<StackPanel Orientation="Horizontal">
            <Button Content="&#xE71B;" FontFamily="Segoe MDL2 Assets" Width="45" Height="45" Margin="5" Style="{StaticResource ButtonRevealStyle}"/>
            <Button Content="&#xE728;" FontFamily="Segoe MDL2 Assets" Width="45" Height="45" Margin="5" Style="{StaticResource ButtonRevealStyle}"/>
            <Button Content="&#xE74D;" FontFamily="Segoe MDL2 Assets" Width="45" Height="45" Margin="5" Style="{StaticResource ButtonRevealStyle}"/>
         </StackPanel>
    </StackPanel>
</ListViewItem>

ListViewItemPresenter with Reveal

Lists are a bit special in XAML, and for Reveal's case we'll have to define the Visual State Manager for Reveal only inside the ListViewItemPresenter:

<ListViewItemPresenter>
<!-- ContentTransitions, SelectedForeground, etc. properties -->
RevealBackground="{ThemeResource ListViewItemRevealBackground}"
RevealBorderThickness="{ThemeResource ListViewItemRevealBorderThemeThickness}"
RevealBorderBrush="{ThemeResource ListViewItemRevealBorderBrush}">
    <VisualStateManager.VisualStateGroups>
        <VisualStateGroup x:Name="CommonStates">
        <VisualState x:Name="Normal" />
        <VisualState x:Name="Selected" />
        <VisualState x:Name="PointerOver">
            <VisualState.Setters>
                <Setter Target="Root.(RevealBrush.State)" Value="PointerOver" />
            </VisualState.Setters>
            </VisualState>
            <VisualState x:Name="PointerOverSelected">
                <VisualState.Setters>
                    <Setter Target="Root.(RevealBrush.State)" Value="PointerOver" />
                </VisualState.Setters>
            </VisualState>
            <VisualState x:Name="PointerOverPressed">
                <VisualState.Setters>
                    <Setter Target="Root.(RevealBrush.State)" Value="Pressed" />
                </VisualState.Setters>
            </VisualState>
            <VisualState x:Name="Pressed">
                <VisualState.Setters>
                    <Setter Target="Root.(RevealBrush.State)" Value="Pressed" />
                </VisualState.Setters>
            </VisualState>
            <VisualState x:Name="PressedSelected">
                <VisualState.Setters>
                    <Setter Target="Root.(RevealBrush.State)" Value="Pressed" />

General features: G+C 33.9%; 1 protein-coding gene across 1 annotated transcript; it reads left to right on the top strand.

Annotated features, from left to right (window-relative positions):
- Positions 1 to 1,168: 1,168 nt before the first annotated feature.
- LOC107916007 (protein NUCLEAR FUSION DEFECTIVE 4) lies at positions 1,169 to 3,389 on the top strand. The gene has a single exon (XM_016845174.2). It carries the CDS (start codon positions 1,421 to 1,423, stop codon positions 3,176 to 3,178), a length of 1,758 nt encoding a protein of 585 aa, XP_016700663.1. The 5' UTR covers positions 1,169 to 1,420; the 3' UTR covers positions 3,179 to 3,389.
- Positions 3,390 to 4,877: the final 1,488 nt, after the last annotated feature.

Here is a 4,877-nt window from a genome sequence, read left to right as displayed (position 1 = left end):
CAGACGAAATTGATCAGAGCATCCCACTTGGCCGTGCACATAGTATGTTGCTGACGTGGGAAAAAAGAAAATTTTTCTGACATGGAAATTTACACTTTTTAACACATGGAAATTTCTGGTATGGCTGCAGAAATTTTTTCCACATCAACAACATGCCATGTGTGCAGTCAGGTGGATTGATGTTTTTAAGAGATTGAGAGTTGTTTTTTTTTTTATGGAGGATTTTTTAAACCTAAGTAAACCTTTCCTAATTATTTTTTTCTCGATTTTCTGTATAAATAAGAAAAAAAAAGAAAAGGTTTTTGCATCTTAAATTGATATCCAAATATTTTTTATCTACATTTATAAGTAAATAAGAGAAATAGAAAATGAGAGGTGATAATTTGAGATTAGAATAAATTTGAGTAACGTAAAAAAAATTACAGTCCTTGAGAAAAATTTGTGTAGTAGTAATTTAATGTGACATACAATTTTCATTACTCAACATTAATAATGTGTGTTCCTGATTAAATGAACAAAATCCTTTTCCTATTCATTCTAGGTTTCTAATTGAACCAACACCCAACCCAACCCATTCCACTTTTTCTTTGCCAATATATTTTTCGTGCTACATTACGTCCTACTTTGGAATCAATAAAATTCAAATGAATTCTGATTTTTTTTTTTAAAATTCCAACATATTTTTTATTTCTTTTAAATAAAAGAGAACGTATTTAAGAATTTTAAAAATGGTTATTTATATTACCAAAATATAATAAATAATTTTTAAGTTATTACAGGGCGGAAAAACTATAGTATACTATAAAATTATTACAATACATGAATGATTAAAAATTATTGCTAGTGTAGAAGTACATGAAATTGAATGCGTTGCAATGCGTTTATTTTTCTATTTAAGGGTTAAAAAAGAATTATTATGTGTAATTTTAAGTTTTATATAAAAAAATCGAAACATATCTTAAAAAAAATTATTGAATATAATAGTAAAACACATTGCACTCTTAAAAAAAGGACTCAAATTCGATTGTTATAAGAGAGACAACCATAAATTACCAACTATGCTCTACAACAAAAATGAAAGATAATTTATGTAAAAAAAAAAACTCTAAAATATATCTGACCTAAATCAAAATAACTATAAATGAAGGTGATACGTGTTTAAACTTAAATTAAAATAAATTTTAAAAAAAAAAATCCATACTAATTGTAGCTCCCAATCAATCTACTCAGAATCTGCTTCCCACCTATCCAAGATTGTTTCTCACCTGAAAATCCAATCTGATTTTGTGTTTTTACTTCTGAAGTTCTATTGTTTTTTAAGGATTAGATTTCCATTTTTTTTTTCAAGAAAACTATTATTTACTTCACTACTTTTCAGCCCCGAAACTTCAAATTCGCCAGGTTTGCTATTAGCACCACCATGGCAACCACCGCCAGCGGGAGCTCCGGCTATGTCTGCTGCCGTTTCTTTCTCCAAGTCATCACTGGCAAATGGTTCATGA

</VisualState.Setters>
            </VisualState>
            </VisualStateGroup>
                <VisualStateGroup x:Name="EnabledGroup">
                    <VisualState x:Name="Enabled" />
                    <VisualState x:Name="Disabled">
                        <VisualState.Setters>
                             <Setter Target="Root.RevealBorderThickness" Value="0"/>
                        </VisualState.Setters>
                    </VisualState>
                </VisualStateGroup>
    </VisualStateManager.VisualStateGroups>
</ListViewItemPresenter>

This means appending to the end of the property collection within the ListViewItemPresenter with the Reveal specific Visual State setters.

Full Template Example

Here's an entire template for what a Reveal Button would look like:

<Style TargetType="Button" x:Key="ButtonStyle1">
    <Setter Property="Background" Value="{ThemeResource ButtonRevealBackground}" />
    <Setter Property="Foreground" Value="{ThemeResource ButtonForeground}" />
    <Setter Property="BorderBrush" Value="{ThemeResource ButtonRevealBorderBrush}" />
    <Setter Property="BorderThickness" Value="2" />
    <Setter Property="Padding" Value="8,4,8,4" />
    <Setter Property="HorizontalAlignment" Value="Left" />
    <Setter Property="VerticalAlignment" Value="Center" />
    <Setter Property="FontFamily" Value="{ThemeResource ContentControlThemeFontFamily}" />
    <Setter Property="FontWeight" Value="Normal" />
    <Setter Property="FontSize" Value="{ThemeResource ControlContentThemeFontSize}" />
    <Setter Property="UseSystemFocusVisuals" Value="True" />
    <Setter Property="FocusVisualMargin" Value="-3" />
    <Setter Property="Template">
        <Setter.Value>
            <ControlTemplate TargetType="Button">
                <Grid x:Name="RootGrid" Background="{TemplateBinding Background}">

                    <VisualStateManager.VisualStateGroups>
                        <VisualStateGroup x:Name="CommonStates">
                            <VisualState x:Name="Normal">

                                <Storyboard>
                                    <PointerUpThemeAnimation Storyboard.TargetName="RootGrid" />
                                </Storyboard>
                            </VisualState>

                            <VisualState x:Name="PointerOver">
                                <VisualState.Setters>